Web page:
/ News / Felyx raises €850.000 to bring shared scooters to Amsterdam

Felyx raises €850.000 to bring shared scooters to Amsterdam

The shared economy trend is here to stay and Felyx jumps on board in Amsterdam, bringing shared electric scooters to the city. This startup raised €400.000 from informal investors and launched a still ongoing crowdfunding campaign (450.000) in order to launch in Amsterdam.

Felyx wants to start on July 1, with at least 100 electric scooters that can be rented per ride. The company aspires to improve the city’s mobility by offering mobile transport that are an alternative to cars. The scooters are eco-friendly, they leave no traces of emission. Amsterdam struggles with busy traffic, foreign visitors and daily crowds which can be hard to handle.

Felyx will be available in Amsterdam Center, East, parts of West and Rivierenbuurt. After Amsterdam a roll-out to other cities is expected. You can pick up and park the e-scooter everywhere in the city and pay a fixed price of € 0,30 per minute.

All needed is a mobile phone with a Felyx app to locate, book and unlock an e-scooter. Repairs and maintenance will be executed by Helmstadt, an Amsterdam-based company specialised in fleet management. Batteries will be recharged on the go.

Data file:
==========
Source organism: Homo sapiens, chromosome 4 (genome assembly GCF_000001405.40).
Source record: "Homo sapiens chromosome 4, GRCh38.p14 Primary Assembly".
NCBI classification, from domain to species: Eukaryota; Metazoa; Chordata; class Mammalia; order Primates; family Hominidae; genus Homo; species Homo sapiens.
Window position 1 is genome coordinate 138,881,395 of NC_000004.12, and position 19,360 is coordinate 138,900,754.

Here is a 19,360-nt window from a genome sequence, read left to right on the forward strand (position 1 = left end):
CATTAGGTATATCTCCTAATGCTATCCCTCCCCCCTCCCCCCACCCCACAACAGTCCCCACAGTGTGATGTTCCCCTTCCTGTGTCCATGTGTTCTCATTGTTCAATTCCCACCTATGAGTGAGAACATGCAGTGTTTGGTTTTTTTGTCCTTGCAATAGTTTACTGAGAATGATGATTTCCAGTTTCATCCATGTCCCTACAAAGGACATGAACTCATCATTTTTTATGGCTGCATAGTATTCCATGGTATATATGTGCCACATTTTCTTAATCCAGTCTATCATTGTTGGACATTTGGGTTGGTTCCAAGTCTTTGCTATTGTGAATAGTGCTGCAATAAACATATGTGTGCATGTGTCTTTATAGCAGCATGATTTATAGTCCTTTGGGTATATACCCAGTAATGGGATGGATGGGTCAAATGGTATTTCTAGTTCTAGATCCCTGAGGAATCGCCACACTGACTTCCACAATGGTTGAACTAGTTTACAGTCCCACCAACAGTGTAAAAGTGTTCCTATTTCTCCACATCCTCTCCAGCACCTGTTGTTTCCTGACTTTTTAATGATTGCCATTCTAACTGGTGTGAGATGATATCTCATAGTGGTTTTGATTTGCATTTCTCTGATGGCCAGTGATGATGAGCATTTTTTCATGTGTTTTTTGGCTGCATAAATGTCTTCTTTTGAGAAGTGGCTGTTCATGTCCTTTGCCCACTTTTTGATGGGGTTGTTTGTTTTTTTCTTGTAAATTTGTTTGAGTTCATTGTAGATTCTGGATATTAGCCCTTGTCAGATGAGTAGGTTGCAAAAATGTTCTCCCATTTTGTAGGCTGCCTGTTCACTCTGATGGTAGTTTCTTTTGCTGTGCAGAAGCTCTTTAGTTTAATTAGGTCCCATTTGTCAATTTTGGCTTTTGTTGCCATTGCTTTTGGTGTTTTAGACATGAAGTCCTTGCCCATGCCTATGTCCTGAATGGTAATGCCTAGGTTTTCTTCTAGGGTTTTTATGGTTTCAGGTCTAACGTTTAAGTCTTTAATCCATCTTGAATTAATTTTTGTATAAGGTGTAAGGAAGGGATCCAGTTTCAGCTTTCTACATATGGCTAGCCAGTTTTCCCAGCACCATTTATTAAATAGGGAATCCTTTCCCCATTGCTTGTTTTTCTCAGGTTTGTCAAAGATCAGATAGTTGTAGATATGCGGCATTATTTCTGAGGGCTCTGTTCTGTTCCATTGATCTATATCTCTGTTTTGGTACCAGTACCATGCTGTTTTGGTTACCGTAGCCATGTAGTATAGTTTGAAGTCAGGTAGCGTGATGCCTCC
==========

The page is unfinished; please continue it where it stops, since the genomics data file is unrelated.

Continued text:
felyx sharing e-scooter platform

Crowdfunding: adopt your own scooter

Felyx kicks of with 100 scooters in their fleet, but started a crowdfunding campaign for expansion. Adopting an e-scooter will be rewarded with a 6% interest in return. Besides the scooters leaving no carbon footprint, they are build in Europe consisting mainly of parts from European suppliers.

Quinten Selhorst: “We’ve noticed Amsterdam traffic is changing and we’re always in a rush to get from A to B. E-scooters perfectly fit in this picture: it’s a speedy, easy and flexible way to arrive at your destination and it’s easier to take longer distances or combine multiple places. There is a big audience for a flexible and easy way of transportation. Public transport can be very limitary. We’ve looked at cities like Barcelona and Paris and soon we realised this would be a great solution for Amsterdam as well. If our roll-out in Amsterdam works out, it’s also easy to expand to other cities in the Netherlands”.

Sabine de Witte
Sabine de Witte successfully failed her own startup and embraced the lessons she learned to connect startups and investors. She helps startups with pr and online communications, writes about tech as a journalist, judges events as a ‘pitch bitch’ and travels the world as startup spotter.

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